Ask Ariely: On Electronic Etiquette and Performance Practice

August 28, 2021 BY Dan Ariely

Here’s my Q&A column from the WSJ this week  and if you have any questions for me, you can tweet them to @danariely with the hashtag #askariely, post a comment on my Ask Ariely Facebook page, or email them to AskAriely@wsj.com.


Dear Dan,

After so many months of isolation, I am bewildered to observe that many people experience the compulsive need to check their phones at cafes or restaurants, completely ignoring their friends and family. Why do people engage in such rude behavior?


The phenomenon you are describing—using one’s smartphone during face-to-face interactions—has been termed phone snubbing or “phubbing.” Most people perceive it to be rude, and it can have serious repercussions for the level of satisfaction in a friendship. But it often has more to do with the phubber’s personality than with lack of interest in the conversation.

In a 2021 study of young adults, the authors found that depressed and socially anxious people are more likely to phub their friends. This is likely explained by the fact that people with social anxiety find online communication less uncomfortable than in-person conversations. On the other hand, phubbing is less common among people who score high on “agreeableness,” which psychologists defined as striving to avoid conflict. Agreeable people make an effort to be polite and friendly in order to maintain social harmony.

If you find it hard to resist looking at your phone even while in company, what can you do? An easy solution is to turn off your text and email notifications, so you won’t be tempted to look at each incoming message. Even better, put your phone on airplane mode. If you want a polite way to suggest that a meal should be phone-free, deliberately place your phone with the screen down in the middle of the table, signaling to the other people in your group to do the same.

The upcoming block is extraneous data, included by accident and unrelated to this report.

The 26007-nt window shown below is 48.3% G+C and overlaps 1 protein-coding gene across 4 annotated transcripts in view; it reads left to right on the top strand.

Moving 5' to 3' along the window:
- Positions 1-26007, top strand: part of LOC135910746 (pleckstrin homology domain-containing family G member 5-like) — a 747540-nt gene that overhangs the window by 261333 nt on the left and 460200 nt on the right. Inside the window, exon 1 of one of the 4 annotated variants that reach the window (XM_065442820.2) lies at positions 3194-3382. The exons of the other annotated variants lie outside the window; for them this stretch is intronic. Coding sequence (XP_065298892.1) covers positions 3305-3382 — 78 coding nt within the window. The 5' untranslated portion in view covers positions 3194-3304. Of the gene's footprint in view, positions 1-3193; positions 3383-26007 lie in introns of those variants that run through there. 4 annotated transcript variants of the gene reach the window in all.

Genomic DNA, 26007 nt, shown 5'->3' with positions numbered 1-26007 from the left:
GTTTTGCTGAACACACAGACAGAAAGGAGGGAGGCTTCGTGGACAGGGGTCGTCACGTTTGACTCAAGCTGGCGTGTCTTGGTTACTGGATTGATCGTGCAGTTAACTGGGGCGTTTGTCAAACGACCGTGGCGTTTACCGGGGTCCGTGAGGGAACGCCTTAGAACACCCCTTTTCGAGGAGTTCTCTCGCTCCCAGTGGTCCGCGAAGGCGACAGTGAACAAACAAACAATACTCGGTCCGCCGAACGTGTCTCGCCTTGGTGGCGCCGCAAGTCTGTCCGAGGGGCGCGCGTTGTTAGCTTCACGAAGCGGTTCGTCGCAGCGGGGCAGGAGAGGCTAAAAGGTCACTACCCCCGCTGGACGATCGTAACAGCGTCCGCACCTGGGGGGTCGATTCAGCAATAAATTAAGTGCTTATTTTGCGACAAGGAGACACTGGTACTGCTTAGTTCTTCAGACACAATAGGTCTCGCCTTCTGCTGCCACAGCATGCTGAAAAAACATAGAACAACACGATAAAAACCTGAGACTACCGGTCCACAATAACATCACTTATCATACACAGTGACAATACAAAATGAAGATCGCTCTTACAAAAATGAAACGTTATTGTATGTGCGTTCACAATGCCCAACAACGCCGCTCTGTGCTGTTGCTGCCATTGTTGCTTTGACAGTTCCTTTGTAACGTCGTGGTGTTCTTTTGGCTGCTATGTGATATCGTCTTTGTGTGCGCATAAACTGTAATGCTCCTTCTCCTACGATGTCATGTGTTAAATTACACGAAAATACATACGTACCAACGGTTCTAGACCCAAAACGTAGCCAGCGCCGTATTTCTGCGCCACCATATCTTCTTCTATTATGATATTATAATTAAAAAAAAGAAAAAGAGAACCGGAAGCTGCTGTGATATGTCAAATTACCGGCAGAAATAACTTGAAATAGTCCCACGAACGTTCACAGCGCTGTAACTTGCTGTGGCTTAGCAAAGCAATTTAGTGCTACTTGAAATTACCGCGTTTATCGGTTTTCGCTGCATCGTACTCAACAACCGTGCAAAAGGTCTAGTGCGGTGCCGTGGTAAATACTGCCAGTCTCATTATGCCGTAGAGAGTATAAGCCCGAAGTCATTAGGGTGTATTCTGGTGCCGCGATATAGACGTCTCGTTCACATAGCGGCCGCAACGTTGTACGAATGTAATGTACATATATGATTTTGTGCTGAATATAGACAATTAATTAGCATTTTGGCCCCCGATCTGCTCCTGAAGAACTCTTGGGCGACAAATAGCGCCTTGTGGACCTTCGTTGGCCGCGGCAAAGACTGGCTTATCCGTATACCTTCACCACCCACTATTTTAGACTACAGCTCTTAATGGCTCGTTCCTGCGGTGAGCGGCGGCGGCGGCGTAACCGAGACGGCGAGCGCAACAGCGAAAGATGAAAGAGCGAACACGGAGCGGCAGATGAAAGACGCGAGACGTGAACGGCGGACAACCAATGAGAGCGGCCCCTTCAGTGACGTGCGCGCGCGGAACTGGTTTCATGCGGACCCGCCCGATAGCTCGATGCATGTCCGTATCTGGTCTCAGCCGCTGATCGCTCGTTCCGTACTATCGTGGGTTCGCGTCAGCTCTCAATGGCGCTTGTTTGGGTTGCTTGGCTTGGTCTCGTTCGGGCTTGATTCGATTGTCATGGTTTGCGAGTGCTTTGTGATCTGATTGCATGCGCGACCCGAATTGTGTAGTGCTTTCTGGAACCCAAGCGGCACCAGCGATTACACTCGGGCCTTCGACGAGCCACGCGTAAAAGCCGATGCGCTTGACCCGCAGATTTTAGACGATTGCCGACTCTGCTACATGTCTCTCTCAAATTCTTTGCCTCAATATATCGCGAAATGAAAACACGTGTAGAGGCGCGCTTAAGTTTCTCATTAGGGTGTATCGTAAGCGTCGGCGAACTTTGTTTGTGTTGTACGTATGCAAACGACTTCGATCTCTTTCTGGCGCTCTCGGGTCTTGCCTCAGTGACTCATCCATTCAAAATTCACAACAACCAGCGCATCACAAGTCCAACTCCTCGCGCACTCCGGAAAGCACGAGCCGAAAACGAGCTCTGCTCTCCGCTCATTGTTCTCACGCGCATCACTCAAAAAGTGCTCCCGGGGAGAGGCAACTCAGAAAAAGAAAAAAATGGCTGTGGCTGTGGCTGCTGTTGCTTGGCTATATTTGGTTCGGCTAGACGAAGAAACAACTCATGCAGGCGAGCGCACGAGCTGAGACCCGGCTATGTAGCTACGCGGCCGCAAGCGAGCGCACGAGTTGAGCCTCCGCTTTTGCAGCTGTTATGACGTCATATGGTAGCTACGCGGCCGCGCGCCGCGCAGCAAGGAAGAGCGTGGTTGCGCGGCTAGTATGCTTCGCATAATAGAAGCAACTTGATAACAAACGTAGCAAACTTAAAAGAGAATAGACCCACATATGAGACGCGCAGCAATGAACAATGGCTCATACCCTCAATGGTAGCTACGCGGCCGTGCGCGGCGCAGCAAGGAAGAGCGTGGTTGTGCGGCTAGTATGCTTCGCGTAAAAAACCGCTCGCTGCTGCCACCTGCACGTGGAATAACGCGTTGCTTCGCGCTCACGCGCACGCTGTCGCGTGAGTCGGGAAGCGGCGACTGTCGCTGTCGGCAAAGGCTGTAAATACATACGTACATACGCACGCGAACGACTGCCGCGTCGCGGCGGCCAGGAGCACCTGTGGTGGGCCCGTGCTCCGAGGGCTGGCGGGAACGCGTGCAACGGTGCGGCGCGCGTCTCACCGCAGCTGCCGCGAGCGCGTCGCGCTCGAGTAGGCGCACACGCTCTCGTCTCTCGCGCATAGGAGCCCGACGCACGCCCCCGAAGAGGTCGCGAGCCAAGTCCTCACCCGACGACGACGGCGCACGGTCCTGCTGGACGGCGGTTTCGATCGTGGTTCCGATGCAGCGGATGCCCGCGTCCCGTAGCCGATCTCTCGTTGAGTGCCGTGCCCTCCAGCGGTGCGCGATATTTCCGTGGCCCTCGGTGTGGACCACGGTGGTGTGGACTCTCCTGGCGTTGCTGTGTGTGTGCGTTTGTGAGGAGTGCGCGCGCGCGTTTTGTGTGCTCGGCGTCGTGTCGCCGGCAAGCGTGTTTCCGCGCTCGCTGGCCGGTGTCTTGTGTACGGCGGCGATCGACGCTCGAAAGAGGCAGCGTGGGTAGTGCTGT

Dear Dan,

My teenage daughter spends a lot of time watching dance videos on Tik-Tok. Last weekend we were at a fair, and she saw a group of teenagers doing a dance she had watched hundreds of times on her phone. She excitedly ran over to join them and told me to take a video, but right away she stumbled, stopped dancing and insisted I delete the video from my phone. How did she go from being so excited about dancing to feeling so frustrated?


After watching the same dance routine so many times, your daughter had a lot of confidence in her ability to replicate it. It’s the same feeling of “I could totally do that” that people often have after watching cooking or home improvement shows on TV. But it’s a mistake to think that watching someone else doing something is the same as actually learning a skill.

In a 2018 study, participants were asked to watch a video of a person playing darts and then to rate their confidence in their own ability to play the game. People who watched the video 20 times felt more confident about their darts skill compared with those who watched it only once. But when the participants actually played darts, there was no relationship between how many times someone watched the video and their performance. Similar results were found in studies looking at juggling, moonwalking and performing magic tricks.

The lesson for your daughter is clear: If she wants to learn a dance, there’s no substitute for practicing.

See the original article in the Wall Street Journal.